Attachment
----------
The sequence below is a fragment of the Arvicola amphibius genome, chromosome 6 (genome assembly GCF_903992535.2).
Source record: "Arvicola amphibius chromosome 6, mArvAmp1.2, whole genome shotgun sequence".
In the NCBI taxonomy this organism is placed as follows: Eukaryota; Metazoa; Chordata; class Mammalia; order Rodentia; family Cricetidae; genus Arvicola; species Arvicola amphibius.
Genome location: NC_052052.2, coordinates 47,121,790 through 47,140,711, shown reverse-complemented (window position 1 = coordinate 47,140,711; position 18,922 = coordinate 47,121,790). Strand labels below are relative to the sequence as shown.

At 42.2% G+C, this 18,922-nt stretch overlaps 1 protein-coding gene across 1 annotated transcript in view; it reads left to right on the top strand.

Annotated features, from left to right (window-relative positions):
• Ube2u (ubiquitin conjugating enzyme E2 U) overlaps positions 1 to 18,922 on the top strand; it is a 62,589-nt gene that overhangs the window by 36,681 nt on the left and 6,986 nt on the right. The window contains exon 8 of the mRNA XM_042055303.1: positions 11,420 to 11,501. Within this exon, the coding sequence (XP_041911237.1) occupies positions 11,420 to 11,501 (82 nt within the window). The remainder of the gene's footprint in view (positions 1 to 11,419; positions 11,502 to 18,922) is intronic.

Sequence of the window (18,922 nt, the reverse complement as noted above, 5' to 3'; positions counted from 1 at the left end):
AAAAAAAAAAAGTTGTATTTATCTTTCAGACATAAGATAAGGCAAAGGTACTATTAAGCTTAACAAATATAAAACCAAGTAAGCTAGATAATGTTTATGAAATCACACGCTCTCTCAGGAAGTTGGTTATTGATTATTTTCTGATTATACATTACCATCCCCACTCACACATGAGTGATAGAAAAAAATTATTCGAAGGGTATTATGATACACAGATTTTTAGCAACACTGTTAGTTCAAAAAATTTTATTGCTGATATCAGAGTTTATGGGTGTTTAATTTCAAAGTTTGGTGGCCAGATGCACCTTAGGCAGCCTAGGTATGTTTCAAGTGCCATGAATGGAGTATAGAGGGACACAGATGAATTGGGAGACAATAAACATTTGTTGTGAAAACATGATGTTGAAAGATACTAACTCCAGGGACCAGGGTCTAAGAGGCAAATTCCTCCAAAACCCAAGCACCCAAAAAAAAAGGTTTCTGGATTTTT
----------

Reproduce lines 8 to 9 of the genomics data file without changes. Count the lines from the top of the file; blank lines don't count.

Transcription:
Sequence of the window (18,922 nt, the reverse complement as noted above, 5' to 3'; positions counted from 1 at the left end):
AAAAAAAAAAAGTTGTATTTATCTTTCAGACATAAGATAAGGCAAAGGTACTATTAAGCTTAACAAATATAAAACCAAGTAAGCTAGATAATGTTTATGAAATCACACGCTCTCTCAGGAAGTTGGTTATTGATTATTTTCTGATTATACATTACCATCCCCACTCACACATGAGTGATAGAAAAAAATTATTCGAAGGGTATTATGATACACAGATTTTTAGCAACACTGTTAGTTCAAAAAATTTTATTGCTGATATCAGAGTTTATGGGTGTTTAATTTCAAAGTTTGGTGGCCAGATGCACCTTAGGCAGCCTAGGTATGTTTCAAGTGCCATGAATGGAGTATAGAGGGACACAGATGAATTGGGAGACAATAAACATTTGTTGTGAAAACATGATGTTGAAAGATACTAACTCCAGGGACCAGGGTCTAAGAGGCAAATTCCTCCAAAACCCAAGCACCCAAAAAAAAAGGTTTCTGGATTTTT